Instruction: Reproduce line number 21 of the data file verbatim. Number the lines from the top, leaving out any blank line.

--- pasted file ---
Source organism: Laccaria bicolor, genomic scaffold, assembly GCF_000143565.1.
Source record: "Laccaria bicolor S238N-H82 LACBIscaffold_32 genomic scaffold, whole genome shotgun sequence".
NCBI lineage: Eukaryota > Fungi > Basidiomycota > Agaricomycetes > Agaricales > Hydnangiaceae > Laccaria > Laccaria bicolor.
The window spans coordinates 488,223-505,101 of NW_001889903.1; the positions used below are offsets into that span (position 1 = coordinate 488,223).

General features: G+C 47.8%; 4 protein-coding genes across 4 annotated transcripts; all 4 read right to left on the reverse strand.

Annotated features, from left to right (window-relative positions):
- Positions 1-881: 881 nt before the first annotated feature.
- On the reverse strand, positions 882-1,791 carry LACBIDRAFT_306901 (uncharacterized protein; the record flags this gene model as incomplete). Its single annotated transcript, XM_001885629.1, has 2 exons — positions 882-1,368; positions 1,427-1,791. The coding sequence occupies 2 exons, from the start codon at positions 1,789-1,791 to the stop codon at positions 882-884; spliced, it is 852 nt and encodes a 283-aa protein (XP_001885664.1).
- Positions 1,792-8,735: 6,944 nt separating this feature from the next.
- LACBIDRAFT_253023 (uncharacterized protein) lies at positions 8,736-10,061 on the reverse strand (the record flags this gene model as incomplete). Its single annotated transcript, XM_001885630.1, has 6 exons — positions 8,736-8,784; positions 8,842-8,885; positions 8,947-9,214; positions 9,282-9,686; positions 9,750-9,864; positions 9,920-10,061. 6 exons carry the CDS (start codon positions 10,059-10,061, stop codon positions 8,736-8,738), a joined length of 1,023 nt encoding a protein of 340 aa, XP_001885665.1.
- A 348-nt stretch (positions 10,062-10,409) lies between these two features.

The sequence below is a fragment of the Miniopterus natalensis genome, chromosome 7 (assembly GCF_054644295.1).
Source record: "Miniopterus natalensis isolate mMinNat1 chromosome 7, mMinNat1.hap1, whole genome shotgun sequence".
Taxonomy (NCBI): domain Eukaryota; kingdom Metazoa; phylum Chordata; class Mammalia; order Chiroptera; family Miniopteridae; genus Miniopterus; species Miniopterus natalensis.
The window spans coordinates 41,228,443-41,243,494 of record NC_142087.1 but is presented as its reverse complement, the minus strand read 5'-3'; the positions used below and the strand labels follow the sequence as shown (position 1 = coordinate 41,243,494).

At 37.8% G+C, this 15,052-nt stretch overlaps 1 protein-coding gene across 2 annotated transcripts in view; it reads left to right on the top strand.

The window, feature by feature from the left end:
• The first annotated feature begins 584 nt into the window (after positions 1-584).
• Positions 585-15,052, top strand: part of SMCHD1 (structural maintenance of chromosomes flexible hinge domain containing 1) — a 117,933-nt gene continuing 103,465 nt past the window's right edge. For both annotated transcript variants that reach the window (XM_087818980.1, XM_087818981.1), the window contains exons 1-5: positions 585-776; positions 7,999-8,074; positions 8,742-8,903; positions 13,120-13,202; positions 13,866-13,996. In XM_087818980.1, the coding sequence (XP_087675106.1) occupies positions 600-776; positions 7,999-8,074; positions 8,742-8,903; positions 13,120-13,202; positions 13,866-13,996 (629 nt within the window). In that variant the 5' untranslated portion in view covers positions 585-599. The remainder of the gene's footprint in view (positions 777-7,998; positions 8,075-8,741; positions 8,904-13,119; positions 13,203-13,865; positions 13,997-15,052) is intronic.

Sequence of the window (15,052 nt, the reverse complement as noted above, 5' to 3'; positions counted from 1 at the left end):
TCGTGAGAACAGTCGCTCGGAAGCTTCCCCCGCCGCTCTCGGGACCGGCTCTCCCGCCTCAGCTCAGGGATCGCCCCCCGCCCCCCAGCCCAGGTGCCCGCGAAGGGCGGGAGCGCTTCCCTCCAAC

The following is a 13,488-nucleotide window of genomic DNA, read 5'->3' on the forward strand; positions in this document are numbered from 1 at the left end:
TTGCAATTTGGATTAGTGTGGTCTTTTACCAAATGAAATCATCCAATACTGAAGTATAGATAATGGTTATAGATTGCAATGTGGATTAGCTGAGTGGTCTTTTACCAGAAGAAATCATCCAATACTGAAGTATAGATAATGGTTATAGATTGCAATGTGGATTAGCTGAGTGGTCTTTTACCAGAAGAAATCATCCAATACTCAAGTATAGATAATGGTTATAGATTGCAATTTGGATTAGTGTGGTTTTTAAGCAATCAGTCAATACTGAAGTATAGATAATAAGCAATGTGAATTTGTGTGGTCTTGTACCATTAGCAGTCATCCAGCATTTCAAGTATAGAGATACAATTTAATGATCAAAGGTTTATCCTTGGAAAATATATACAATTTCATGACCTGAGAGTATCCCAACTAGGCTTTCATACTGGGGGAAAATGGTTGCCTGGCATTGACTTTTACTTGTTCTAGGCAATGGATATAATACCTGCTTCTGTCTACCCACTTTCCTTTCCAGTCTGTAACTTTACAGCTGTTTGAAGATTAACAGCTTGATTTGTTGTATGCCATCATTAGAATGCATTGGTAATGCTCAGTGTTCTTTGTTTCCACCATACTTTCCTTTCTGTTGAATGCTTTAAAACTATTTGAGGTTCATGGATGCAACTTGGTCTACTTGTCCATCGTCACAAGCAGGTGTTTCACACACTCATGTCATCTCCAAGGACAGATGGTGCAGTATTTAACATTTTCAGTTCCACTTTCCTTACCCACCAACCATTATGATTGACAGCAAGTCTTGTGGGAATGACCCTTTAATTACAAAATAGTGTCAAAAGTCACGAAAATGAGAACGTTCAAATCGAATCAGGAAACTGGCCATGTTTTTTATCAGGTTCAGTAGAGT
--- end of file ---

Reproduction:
TCGTGAGAACAGTCGCTCGGAAGCTTCCCCCGCCGCTCTCGGGACCGGCTCTCCCGCCTCAGCTCAGGGATCGCCCCCCGCCCCCCAGCCCAGGTGCCCGCGAAGGGCGGGAGCGCTTCCCTCCAAC